Exterior remodel - Going Craftsman...
jagwyre
May 15, 2014 in Design Dilemma
We are a few weeks away from the start of our exterior remodel. All the siding is being replaced with hardie siding and all the front windows are being replaced with white colonial grid windows. The brick from the bay windows on the right side is being torn off and replaced with siding to try to pull the top and bottom of the house together. The Patio is going to be replaced with one similar to the bottom picture. The color of the siding will be a warm grey that compliments the brick and the trim will be white.

Now my question. I feel like the window downstairs on the left is just surrounded by too much brick. I was trying to come up with a way to break up all that expanse of brick and my only idea so far is to put shutters on that window. But I think (maybe incorrectly) that adding a shutter to one window would be weird. The only other windows that could have a shutter would be the two other separate downstairs windows and the lone small window in the middle upstairs. What do you think it would look like to do shutters to just these 4 windows? I've seen shutters on a few craftsman homes, but not many... Any other ideas for that brick wall? Any other ways I should go more craftsman? I could remove or change the decorative braces/brackets.

Thank you for your ideas and I promise to post an after picture when it is done!
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PRO
PPF.
I commented on your siding exposure question -- what did you decide?

I just don't see craftsman in this house. Do a search here on houzz, or via google and the houses don't have this form. Especially the brick.

The house is devoid of landscape which could be used to cover the brick beside the window.

Is there something wrong with the siding?

White windows are not very craftsman.

Please do post after pictures.
0 Likes   May 15, 2014 at 8:34PM
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jagwyre
I'm going craftsman based on a previous question I asked on here where I got quite a few replies. The general answer seemed to be that this house was a bit confused, so craftsman was the easiest direction to go in. I'd love to do away with the brick and just go with siding, but that would just be out of our budget. We are going to go with 7" exposure because it is the most economical choice. The siding is 30 years old and rotted/crumbling. I did pull up many craftsman houses with white windows. Regardless, because of the amount of shade this house gets from the big trees, white windows help to show there is actually a house back there. What style do you think this house is? What would you do to it?
1 Like   May 16, 2014 at 6:45PM
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sstarr
I think a different, more pronounced portico would help to focus a style for your house. In addition, darkening the siding and staining the brick would contribute to the look.
I would also remove the half round window upstairs, replacing it with a simpler style.
1 Like   May 16, 2014 at 8:09PM
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anneclarkmcf
Sound like you might be aiming for a Nantucket style? We did an almost identical project last fall on a very similar looking house to what you have now. We painted the brick to match the siding and added shutters and window boxes to a few windows. We also added a front porch and removed the octagon window and replaced it with a square one. I'd go with the white trim and either a light grey or light cream color. I included a before (mid construction) and after.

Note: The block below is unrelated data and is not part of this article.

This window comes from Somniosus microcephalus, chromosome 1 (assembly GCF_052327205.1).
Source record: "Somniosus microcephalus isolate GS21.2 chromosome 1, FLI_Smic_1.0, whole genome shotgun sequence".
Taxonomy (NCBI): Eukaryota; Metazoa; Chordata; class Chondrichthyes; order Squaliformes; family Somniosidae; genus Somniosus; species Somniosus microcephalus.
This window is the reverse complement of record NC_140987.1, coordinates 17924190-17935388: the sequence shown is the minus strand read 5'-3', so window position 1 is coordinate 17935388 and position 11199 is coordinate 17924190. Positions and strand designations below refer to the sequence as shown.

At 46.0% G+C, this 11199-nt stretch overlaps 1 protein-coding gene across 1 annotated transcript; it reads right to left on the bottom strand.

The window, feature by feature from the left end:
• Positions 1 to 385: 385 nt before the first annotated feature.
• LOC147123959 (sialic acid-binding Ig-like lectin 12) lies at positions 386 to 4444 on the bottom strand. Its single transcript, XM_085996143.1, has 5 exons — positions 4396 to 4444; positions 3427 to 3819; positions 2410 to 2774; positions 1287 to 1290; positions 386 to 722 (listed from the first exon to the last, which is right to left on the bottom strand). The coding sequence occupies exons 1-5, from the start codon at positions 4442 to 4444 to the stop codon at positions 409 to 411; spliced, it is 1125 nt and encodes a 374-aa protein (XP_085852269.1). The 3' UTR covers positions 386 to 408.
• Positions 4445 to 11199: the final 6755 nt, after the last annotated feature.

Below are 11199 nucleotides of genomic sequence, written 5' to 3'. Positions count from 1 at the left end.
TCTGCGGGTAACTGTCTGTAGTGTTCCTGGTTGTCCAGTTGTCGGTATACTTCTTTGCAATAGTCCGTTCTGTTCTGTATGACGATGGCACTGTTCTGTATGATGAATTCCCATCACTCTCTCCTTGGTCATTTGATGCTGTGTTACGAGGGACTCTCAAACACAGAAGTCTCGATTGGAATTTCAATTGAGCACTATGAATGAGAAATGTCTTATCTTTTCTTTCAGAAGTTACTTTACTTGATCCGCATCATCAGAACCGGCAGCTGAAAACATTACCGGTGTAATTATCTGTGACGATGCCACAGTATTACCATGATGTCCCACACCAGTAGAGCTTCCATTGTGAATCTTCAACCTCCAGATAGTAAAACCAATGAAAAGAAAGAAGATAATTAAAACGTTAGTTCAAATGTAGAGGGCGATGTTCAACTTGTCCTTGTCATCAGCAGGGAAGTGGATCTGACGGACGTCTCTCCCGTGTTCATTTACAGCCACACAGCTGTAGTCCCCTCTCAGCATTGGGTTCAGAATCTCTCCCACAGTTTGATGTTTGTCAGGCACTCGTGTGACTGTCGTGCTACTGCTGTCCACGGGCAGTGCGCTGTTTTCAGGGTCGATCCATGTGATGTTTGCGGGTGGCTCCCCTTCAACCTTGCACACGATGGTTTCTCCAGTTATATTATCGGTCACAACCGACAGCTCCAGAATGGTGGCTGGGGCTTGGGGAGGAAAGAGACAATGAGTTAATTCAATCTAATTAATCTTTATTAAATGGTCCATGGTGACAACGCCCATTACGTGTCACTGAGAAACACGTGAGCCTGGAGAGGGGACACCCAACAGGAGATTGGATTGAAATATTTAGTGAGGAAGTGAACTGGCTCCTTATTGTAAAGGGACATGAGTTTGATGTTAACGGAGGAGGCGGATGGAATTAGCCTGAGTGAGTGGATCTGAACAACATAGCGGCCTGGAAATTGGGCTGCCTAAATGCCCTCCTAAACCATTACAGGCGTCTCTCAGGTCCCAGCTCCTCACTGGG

0 Likes   May 16, 2014 at 8:09PM
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PRO
PPF.
>>> What would you do to it?

P: Looks like 2 different houses, one sitting on top of the other.

S: Make them look alike via paint as sstarr has shown. Use a mostly monochrome paint scheme to deemphasize the odd parts, but add color and texture to emphasize the good.

Would not use white trim everywhere as it will call attention to the too busy facade.

Suggest splurging a bit and use shingles/shakes, maybe around the second floor bump out on the left side and on the bay. You could paint these areas a different color to highlight them. Two shades lighter or darker than the main body.

>>> The brick from the bay windows on the right side is being torn off and replaced with siding to try to pull the top and bottom of the house together.

Very good idea. Agree with sstarr that the round top window should go.

P: Entry area. Porch roof seems too high, and brick columns a bit spindly. Corner entries don't work for me.

S: the fascia should align with the trim wrapping the bottom of the upper floor.

Not sure a timber framed gable is the best option, but a gable and not a hip roof will be better.

Wish I could be more help!

And plant something around the house when the work is done -- that alone will make a big improvement.
1 Like   May 16, 2014 at 9:18PM
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houssaon
This is one situation where I could see painting the brick.
1 Like   May 16, 2014 at 9:33PM
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sstarr
Here's another thought... using the hip roof as suggested by ppf, and adding a pergola extension:
0 Likes   May 17, 2014 at 6:48AM
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PRO
PPF.
If it were covered in shingles it might pass for shingle style.

In any case, I'd suggest a circular porch.
0 Likes   May 19, 2014 at 6:21AM
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PRO
PPF.
Picture
0 Likes   May 19, 2014 at 6:23AM
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jergens1211
Convert the front entry to a gable extending it two to four feet,put a nice accent finish in the gable,and for gods sakes ,no shutters.
0 Likes   May 19, 2014 at 1:04PM
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